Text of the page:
Thanks to my daily check-ins with the Whoop Strap 2.0, I can now rattle off my heart rate variability (HRV) and resting heart rate (RHR) ranges and recognize immediately if those numbers are off. During a recent trip to the emergency room after a water skiing fall, the nurse took my RHR as 86, which I knew was off and meant something was probably wrong. I had been sitting in a car and the ER for over an hour, so there was no external strain on my body, and the number should’ve been no higher than 65 at that time of day. It turns out I broke my wrist, and my heart was merely responding to the issue.

Verdict: Despite not having a watch face, once I got used to checking the app every single morning on my way to work, it was easy to see how I was feeling and what workout I was down to try. One of the biggest mistakes athletes make is to train on empty, and when looking at the data from Whoop, it’s impossible to do that. Even if I woke up feeling like crap, if Whoop told me I was in the green, I took it as my cue to workout and push it as hard as I could. The tracker pushed me to new limits on days where I didn’t think I was ready, similar to the role a coach or personal trainer would play. As a data geek, it provided an easy-to-read insight into my physical stats. For upcoming marathons and triathlon training schedules, Whoop is an unexpected advantage. There’s no workout it can’t track. Whoop drastically reduces the risk of overtraining (and getting hurt) for elites and everyday athletes. For just $30 per month, this has the potential to be a game-changing tracker for anyone who needs an edge in fitness competitions or races, or if you need actionable advice from a tracker to improve your workouts.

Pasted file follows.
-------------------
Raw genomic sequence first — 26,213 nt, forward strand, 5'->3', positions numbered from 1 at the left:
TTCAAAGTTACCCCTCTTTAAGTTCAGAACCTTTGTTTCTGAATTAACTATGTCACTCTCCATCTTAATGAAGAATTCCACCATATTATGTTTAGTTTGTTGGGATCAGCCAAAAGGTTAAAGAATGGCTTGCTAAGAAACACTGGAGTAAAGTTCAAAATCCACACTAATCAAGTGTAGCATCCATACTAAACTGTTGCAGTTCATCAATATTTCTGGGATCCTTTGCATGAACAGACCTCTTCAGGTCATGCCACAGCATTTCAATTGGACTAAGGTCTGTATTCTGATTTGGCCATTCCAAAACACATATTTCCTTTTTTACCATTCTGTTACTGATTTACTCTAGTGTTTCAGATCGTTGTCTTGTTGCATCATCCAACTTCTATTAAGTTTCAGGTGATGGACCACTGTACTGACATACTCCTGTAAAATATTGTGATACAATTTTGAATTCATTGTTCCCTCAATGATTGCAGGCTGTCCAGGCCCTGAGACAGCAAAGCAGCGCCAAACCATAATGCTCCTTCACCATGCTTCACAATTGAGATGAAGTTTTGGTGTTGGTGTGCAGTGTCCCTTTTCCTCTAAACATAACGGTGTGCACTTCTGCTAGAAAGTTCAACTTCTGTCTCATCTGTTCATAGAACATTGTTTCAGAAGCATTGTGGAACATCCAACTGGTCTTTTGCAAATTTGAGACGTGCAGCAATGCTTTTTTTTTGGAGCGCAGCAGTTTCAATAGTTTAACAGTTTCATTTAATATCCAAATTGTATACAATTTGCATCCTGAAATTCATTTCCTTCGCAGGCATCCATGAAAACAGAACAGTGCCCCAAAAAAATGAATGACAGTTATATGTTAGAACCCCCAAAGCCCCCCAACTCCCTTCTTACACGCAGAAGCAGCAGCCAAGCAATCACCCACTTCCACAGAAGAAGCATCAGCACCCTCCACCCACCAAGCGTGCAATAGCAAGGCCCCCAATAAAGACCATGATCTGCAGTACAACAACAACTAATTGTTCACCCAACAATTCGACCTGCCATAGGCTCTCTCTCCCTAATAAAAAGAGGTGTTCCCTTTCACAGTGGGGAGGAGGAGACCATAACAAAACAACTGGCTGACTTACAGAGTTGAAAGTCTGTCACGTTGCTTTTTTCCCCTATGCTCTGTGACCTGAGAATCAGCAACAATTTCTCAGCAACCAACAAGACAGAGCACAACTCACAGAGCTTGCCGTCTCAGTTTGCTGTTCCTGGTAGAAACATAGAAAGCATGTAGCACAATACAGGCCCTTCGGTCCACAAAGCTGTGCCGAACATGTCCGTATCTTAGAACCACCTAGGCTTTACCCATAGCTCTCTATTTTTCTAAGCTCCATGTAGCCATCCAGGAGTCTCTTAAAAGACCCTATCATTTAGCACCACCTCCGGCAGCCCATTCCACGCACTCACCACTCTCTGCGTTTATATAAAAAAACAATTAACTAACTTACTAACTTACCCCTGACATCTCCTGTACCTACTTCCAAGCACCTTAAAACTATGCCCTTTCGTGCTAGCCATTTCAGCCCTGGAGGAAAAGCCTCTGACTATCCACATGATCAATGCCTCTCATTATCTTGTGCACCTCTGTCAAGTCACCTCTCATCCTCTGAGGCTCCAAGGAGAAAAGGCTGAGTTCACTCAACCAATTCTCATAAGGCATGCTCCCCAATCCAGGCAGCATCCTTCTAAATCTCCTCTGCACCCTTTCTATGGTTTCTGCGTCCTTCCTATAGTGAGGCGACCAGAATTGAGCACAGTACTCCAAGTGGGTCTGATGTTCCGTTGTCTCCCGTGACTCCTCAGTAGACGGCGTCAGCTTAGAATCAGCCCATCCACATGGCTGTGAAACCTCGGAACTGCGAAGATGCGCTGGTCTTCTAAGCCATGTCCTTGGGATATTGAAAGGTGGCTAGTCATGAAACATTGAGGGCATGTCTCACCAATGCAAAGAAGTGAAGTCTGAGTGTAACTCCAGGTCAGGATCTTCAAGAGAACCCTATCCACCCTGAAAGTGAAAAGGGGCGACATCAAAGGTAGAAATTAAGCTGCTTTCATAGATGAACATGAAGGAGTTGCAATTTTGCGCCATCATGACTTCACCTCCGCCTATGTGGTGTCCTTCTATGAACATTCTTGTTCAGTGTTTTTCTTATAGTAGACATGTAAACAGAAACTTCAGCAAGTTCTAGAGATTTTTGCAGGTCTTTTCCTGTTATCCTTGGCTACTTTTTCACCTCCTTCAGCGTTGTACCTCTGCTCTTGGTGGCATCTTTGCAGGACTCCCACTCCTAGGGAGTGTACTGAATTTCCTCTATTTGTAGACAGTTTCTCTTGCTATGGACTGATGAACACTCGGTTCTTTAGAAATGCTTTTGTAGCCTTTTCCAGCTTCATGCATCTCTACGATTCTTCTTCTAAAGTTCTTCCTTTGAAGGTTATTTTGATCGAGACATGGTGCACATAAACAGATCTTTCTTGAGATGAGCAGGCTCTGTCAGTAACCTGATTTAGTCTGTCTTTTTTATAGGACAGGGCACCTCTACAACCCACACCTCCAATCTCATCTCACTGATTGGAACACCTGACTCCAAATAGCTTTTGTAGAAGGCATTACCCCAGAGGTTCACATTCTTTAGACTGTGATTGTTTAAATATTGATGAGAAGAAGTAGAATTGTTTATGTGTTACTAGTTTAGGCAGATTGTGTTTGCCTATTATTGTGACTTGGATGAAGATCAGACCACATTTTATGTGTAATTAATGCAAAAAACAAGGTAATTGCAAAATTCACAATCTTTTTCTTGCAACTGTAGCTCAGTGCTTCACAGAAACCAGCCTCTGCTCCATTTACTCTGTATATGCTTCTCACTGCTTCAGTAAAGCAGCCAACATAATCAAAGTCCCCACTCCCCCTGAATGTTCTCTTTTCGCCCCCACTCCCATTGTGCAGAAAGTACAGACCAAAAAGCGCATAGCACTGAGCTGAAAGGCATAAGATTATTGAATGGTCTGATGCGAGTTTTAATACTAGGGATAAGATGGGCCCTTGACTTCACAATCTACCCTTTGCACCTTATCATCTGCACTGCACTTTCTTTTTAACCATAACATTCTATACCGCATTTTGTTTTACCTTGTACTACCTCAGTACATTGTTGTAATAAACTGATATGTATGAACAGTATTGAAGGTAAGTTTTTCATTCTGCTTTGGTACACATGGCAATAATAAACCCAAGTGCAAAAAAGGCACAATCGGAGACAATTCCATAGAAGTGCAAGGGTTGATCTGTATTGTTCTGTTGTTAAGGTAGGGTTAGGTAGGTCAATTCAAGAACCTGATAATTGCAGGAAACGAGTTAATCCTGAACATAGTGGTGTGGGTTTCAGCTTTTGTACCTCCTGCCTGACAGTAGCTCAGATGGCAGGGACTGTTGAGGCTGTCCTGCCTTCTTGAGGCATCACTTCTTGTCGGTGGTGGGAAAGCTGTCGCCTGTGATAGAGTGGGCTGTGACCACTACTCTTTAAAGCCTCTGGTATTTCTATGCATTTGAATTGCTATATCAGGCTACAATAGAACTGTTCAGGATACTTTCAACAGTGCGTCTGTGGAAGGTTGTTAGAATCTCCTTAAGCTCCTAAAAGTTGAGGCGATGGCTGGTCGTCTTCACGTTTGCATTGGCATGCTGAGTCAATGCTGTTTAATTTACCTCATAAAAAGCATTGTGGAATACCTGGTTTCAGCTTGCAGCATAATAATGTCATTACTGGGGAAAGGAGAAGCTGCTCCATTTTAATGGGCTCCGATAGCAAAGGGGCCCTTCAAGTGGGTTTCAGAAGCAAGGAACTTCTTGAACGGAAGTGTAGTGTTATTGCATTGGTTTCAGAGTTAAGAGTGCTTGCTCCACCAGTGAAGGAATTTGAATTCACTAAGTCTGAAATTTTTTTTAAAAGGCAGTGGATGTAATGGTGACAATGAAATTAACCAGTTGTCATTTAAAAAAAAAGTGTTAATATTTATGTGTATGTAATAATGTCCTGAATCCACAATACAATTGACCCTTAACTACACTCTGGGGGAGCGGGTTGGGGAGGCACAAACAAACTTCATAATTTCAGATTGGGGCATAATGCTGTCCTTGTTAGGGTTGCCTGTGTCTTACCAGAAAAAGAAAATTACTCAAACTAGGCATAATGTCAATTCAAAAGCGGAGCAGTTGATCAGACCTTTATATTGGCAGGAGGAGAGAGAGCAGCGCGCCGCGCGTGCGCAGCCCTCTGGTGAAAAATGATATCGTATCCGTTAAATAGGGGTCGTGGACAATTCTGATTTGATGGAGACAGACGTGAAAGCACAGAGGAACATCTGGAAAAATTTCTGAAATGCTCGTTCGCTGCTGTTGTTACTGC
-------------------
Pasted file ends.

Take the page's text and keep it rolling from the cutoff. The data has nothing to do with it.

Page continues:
What Others Are Saying:

• “Whoop is about hacking your performance, not putting something pretty on your wrist. As sleek as the band is, Whoop’s software is the true star of the show. Whoop is perfect for people who do activities like CrossFit or Iron Man competitions, where peak performance is essential.” — Brett Williams, Mashable

• “These professional athletes are strapping the WHOOP (rather than a Fitbit or Apple Watch) to their bodies because it provides an enormous amount of data on their performance day and night, in pre-game warmups and during post-game recovery. And if it’s good enough for the pros, it’s definitely fair play for this minor league father of two.” — John Patrick Pullen, Time

• “What makes Whoop different, in essence, are two key metrics: heart rate variability—a first for consumer fitness trackers—and sleep tracking. Whoop measures the amount of time you spent in light sleep, slow-wave (or deep) sleep, and REM; it also tracks how many times you woke during the night and your overall time in bed. The device functions as a pseudo-sleep coach, offering advice on how much your body has recovered and how hard you should train the following day.” — Matthew Giles, Men’s Journal

Key Specs

Band Material: Lightweight, flexible polyester woven fabric
Waterproof: Strap, yes. Charger, no.